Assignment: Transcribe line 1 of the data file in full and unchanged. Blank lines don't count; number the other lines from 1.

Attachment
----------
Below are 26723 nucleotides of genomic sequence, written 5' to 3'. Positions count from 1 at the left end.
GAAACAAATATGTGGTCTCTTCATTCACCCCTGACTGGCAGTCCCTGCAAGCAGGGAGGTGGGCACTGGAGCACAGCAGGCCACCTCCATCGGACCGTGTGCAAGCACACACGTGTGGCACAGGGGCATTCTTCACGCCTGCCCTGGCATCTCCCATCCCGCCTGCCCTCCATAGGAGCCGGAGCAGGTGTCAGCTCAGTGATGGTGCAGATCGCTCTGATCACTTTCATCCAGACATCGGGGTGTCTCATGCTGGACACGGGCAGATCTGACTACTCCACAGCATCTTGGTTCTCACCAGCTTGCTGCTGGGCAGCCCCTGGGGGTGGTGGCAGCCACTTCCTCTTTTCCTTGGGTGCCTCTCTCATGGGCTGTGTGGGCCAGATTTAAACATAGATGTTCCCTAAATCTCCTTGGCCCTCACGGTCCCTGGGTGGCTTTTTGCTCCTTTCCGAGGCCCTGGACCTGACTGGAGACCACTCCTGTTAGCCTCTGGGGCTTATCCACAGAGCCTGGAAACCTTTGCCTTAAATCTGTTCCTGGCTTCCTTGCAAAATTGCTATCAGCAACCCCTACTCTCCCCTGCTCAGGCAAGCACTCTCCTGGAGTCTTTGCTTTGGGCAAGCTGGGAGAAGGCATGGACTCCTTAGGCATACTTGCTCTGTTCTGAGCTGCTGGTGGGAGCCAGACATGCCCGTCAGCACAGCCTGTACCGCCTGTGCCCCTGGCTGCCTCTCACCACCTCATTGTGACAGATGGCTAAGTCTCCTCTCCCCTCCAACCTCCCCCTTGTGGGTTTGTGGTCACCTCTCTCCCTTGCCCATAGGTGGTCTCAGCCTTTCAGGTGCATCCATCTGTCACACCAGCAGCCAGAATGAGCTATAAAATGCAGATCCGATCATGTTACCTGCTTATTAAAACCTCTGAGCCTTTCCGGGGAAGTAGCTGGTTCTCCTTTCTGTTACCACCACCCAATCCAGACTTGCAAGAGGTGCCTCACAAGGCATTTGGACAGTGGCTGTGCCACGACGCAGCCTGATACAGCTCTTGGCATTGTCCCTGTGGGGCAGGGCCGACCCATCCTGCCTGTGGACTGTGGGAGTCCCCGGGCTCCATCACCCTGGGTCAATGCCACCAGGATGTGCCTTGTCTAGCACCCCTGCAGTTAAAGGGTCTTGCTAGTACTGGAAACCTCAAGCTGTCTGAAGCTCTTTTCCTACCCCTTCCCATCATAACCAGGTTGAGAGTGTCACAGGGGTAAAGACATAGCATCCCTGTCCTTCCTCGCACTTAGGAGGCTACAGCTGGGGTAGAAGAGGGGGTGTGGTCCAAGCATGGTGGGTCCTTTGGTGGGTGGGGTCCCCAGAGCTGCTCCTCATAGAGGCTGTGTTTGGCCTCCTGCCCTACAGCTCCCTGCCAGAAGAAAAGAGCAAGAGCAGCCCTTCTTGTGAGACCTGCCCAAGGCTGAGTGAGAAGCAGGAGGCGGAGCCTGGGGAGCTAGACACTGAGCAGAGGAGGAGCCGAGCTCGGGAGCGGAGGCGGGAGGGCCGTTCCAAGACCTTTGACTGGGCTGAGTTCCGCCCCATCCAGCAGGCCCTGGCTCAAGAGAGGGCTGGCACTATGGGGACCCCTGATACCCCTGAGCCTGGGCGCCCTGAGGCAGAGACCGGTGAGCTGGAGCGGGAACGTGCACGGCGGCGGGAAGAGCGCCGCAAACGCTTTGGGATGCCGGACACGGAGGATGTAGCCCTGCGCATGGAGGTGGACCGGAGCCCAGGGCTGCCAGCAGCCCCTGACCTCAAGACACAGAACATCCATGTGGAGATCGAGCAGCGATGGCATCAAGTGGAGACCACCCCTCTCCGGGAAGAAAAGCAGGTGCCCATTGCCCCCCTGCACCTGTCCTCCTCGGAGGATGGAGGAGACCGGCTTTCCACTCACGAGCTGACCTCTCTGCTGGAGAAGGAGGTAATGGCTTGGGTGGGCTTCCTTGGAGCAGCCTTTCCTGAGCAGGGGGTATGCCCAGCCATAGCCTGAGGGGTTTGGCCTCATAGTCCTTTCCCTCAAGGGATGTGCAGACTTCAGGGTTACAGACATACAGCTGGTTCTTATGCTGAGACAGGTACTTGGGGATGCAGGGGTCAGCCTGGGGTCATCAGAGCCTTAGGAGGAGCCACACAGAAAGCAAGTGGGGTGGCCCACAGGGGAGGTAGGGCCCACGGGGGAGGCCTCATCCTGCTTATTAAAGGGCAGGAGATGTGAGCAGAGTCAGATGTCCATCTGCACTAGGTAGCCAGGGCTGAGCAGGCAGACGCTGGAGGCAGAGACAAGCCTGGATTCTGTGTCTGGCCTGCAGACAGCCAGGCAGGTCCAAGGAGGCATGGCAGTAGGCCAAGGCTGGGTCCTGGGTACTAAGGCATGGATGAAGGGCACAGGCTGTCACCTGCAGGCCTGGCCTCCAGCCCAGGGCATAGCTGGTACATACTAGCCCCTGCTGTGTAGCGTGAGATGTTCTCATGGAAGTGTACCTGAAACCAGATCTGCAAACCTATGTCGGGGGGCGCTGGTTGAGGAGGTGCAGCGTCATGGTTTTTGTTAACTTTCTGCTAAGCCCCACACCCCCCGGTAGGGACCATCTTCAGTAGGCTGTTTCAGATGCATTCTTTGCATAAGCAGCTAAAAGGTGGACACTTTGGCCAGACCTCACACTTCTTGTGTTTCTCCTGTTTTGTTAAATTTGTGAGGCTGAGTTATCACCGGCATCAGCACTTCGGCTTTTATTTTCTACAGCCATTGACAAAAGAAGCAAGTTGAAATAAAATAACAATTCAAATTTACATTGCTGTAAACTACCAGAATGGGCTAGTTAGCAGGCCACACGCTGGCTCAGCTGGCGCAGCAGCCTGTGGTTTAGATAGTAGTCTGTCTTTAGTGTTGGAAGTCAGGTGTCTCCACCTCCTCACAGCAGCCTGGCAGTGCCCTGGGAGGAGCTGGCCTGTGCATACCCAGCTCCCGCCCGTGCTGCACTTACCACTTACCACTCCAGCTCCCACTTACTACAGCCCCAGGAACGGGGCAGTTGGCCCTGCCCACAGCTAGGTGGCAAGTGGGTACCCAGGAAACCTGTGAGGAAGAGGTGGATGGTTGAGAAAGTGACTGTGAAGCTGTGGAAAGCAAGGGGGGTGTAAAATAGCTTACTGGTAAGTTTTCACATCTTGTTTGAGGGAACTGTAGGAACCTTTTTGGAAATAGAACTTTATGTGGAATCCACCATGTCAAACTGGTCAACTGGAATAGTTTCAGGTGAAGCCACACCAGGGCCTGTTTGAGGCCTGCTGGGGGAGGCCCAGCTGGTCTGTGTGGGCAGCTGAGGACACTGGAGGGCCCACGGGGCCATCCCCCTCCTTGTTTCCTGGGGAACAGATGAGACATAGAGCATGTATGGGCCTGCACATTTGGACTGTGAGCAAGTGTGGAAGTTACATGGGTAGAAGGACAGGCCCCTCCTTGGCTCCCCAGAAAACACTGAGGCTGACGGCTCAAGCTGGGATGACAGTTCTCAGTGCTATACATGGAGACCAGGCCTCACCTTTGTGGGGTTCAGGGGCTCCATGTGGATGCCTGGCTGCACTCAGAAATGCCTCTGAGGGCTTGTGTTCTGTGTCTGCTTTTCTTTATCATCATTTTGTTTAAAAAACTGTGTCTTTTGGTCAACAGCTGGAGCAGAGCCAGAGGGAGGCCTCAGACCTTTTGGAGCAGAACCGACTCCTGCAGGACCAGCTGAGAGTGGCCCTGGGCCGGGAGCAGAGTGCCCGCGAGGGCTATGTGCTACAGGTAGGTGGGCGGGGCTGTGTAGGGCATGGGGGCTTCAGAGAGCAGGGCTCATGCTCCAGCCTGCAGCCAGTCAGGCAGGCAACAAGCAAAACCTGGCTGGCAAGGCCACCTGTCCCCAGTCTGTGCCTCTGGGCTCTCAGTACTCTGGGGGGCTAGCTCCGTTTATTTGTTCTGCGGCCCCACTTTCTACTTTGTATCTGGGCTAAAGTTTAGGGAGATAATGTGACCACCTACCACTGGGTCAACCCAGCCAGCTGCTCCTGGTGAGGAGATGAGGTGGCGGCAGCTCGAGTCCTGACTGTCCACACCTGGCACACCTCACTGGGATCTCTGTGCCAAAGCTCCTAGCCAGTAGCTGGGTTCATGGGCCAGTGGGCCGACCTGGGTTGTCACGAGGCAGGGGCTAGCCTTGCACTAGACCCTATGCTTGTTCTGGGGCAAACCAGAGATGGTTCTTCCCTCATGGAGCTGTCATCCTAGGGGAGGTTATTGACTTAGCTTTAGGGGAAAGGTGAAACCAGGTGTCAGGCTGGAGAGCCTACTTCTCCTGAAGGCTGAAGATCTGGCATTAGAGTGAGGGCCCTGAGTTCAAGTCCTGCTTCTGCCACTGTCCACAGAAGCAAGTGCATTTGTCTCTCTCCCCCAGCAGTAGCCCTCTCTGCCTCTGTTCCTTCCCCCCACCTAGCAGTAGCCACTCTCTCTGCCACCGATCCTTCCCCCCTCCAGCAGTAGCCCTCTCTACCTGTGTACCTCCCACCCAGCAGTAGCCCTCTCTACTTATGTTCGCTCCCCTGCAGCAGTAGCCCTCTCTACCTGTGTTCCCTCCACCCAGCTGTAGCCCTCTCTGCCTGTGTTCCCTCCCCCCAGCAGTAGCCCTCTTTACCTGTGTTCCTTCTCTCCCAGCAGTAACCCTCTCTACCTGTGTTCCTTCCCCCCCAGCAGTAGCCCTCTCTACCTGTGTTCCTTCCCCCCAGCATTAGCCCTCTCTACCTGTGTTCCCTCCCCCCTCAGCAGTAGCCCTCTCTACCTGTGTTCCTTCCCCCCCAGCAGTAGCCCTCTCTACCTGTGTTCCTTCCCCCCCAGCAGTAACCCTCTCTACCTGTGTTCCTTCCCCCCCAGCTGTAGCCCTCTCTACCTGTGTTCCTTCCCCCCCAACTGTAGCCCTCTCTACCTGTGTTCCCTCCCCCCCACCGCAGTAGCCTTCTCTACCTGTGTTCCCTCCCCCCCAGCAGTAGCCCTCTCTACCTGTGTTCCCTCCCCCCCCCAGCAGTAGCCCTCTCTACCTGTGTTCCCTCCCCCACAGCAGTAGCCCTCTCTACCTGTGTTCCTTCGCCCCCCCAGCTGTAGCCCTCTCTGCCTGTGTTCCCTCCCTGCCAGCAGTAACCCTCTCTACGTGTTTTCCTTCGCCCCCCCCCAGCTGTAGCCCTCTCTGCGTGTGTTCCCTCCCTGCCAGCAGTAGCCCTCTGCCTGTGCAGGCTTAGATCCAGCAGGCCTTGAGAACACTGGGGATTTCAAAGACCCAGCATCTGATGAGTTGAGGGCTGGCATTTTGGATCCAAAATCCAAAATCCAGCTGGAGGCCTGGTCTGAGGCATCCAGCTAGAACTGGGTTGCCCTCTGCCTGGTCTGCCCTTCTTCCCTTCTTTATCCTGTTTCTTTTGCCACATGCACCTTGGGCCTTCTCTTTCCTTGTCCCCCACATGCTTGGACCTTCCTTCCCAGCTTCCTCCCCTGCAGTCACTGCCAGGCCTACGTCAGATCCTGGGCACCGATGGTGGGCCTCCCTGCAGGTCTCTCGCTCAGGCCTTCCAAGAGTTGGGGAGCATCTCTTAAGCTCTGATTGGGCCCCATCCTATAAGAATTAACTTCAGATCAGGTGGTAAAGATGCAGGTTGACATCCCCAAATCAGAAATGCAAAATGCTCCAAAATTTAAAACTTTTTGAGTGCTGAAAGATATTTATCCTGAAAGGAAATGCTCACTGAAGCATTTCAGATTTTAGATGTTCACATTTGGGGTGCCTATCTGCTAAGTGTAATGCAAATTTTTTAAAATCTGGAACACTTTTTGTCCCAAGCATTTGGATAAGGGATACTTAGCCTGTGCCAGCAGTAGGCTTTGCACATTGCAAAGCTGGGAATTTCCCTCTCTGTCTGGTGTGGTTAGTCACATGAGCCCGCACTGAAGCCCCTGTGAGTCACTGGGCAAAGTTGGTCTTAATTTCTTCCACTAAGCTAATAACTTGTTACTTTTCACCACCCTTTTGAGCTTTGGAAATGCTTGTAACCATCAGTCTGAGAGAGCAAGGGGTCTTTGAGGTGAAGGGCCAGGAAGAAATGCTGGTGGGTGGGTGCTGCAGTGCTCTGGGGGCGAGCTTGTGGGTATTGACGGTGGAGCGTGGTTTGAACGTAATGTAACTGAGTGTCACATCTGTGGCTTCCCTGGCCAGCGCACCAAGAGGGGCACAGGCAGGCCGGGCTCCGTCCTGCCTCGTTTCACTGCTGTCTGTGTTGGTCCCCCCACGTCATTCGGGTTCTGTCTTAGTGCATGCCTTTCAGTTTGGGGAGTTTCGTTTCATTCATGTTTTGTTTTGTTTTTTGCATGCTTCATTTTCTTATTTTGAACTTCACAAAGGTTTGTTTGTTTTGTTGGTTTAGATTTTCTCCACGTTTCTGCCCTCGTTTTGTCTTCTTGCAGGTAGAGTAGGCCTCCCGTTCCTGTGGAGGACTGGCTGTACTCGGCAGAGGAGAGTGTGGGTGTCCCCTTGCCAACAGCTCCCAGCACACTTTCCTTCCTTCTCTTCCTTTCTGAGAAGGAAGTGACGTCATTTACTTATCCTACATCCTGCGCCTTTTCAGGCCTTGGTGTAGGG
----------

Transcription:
Below are 26723 nucleotides of genomic sequence, written 5' to 3'. Positions count from 1 at the left end.